Grilled Maple Barbecued Chicken
Citrus Grilled Chicken
Cornmeal-Crusted Chicken Tenders
Crispy Chicken Nuggets
Honey Roasted Chicken
Herb Roasted Chicken Thighs and Potatoes
Whole Roasted Chicken
Teriyaki Chicken and Fried Rice
Citrus Shrimp Kabobs
Classic Steamed Shrimp with Cocktail Sauce
Low Country Boil
Sour cherry picking
There is nothing quite like a sour cherry pie. You have the tartness of the cherries paired with the sweetness of the thickening. A layer of flaky pie crust ties all those wonderful flavors together.
There is also nothing quite like harvesting sour cherries. In our area they are usually ready at the end of June, when it's hot. Mom and I will head up the road to a neighbor's small orchard that has two sour cherry trees. Picking sour cherries requires either climbing a tall ladder or being lifted up into the top of the tree in a skid-loader bucket. I prefer picking from the skid-loader bucket, because you can stand and have both hands free for picking. While I am in the top of the tree, I try not to think about how high I am off the ground — or how cherry juice is dripping from my elbows. I think about that cherry pie my family will enjoy in the middle of winter.
After our buckets are full, Mom and I head to her house to pit each cherry by hand. It's a good time to prop up your feet and catch up with family. We use a hairpin (a clean one, of course!) to remove each pit. We can some in a sweet thickening (recipe on p. xx) so that it's ready to use in a pie or on top of a dessert, and then we freeze some plain in freezer bags.
I look forward to picking sour cherries each year. When someone comments on my sour cherry pie filling, I usually tell them that I touched each of those cherries twice: once when I picked it, and once when I removed the pit.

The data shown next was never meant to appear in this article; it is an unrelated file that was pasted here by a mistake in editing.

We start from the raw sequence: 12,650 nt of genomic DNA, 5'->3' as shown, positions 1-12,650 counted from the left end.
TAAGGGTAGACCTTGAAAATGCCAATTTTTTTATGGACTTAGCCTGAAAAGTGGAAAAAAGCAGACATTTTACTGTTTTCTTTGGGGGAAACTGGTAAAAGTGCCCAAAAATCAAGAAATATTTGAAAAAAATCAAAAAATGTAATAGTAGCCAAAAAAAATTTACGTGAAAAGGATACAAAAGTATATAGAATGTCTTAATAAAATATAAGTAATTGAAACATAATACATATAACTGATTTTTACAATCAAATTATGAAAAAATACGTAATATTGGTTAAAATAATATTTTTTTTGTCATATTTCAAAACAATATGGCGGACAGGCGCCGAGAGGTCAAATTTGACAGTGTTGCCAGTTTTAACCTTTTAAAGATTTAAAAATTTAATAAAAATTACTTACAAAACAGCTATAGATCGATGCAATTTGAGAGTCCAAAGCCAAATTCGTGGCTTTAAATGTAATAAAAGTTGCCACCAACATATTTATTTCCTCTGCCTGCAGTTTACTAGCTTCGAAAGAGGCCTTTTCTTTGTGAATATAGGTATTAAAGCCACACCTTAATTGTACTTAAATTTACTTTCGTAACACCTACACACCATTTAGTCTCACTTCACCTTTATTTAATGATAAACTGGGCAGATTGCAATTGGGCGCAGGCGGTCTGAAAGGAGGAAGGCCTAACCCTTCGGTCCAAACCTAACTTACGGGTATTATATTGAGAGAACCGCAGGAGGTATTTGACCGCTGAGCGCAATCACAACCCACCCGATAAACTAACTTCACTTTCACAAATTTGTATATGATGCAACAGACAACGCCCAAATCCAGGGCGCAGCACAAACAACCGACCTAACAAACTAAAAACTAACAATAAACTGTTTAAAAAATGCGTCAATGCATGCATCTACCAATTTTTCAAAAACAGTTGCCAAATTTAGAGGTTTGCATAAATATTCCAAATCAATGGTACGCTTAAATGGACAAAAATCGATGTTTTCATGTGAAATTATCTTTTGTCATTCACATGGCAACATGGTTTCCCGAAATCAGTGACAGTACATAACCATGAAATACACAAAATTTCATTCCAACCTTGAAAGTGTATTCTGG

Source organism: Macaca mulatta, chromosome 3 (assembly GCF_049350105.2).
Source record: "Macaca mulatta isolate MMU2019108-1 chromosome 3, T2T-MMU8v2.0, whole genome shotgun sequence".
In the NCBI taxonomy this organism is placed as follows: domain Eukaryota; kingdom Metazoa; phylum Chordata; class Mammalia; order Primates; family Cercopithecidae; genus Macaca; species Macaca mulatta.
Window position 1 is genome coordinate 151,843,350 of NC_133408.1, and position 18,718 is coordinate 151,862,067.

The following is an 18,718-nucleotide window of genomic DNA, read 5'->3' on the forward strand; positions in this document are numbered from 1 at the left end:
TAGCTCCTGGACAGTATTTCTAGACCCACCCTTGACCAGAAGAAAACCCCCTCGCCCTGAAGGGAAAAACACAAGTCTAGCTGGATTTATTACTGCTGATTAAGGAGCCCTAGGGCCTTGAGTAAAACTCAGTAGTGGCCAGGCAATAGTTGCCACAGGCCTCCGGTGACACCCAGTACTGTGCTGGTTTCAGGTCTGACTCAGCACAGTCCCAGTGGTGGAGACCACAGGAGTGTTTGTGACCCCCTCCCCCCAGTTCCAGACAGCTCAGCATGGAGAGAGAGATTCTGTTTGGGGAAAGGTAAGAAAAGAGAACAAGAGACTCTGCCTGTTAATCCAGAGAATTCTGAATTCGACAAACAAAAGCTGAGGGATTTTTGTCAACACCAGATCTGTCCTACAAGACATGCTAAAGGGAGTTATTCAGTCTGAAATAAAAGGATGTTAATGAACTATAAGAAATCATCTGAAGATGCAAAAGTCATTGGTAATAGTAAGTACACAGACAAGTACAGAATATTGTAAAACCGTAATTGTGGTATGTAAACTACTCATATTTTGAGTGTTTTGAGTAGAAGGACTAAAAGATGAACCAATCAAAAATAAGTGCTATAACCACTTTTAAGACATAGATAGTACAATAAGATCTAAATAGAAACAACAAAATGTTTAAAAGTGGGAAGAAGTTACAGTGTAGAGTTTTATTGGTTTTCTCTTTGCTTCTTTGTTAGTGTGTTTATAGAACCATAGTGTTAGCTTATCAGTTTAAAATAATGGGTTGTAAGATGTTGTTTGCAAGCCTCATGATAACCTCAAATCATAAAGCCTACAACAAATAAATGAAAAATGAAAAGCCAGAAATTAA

In other words, these cherries are filled with lots of love. When you gather and preserve something like this, it holds memories that cherries from the grocery store just can't.
with Chocolate Buttercream Frosting
Makes 1 (9-inch round) layer cake
I've made this chocolate cake for years. Joshua asks for this every time his birthday comes around. He never seems to get tired of it. It is very moist, so it's very important to line the cake pan with parchment paper. Sometimes I add fresh fruit on top for a colorful garnish, along with chocolate curls.
2 cups flour
2 cups sugar
½ cup cocoa powder
1½ teaspoon baking soda
1 teaspoon baking powder
1 teaspoon salt
1 cup oil
1 cup buttermilk
1 teaspoon vanilla extract
¾ cup hot espresso or strong coffee
Using a stand mixer fitted with the wire whip, mix together ingredients in order listed. (I usually have the mixer on low the whole time I mix up this cake.) Line two (9-inch round) cake pans with parchment paper and spray with baking spray (or use grease and flour). Pour batter equally between the two pans. Bake at 350°F for 30-35 minutes. Do not open the oven door before 30minutes or the cake may fall. The cake is done when little cracks start appearing on the surface.
Cool 10 minutes and flip onto parchment paper and lay on cooling rack.
Chocolate buttercream frosting
½ cup butter
2 cups powdered sugar
½ cup cocoa powder
½ teaspoon vanilla extract dash salt
¼ cup milk
Remove butter from the refrigerator 30 minutes before starting. (You want it to be room temperature but not too soft.) Using a stand mixer fitted with the wire whip, add butter to bowl and beat until smooth. Add powdered sugar, cocoa powder, vanilla, salt, and milk. Beat until fluffy (about 2 minutes). After cake is cooled, frost between layers and on top. Refrigerate cake immediately after spreading on frosting.
TIP: I usually make this cake ahead of time and freeze it; I wait to frost the cake until after it partially thaws. If you prefer a white icing, use the cream cheese filling for Cream Cheese and Fruit Delight (p. xx). If I use that for frosting, I add sliced fresh fruit between the layers and garnish the top.(Continues…)
Excerpted from "Hope's Table"
Copyright © 2019 Hope Helmuth.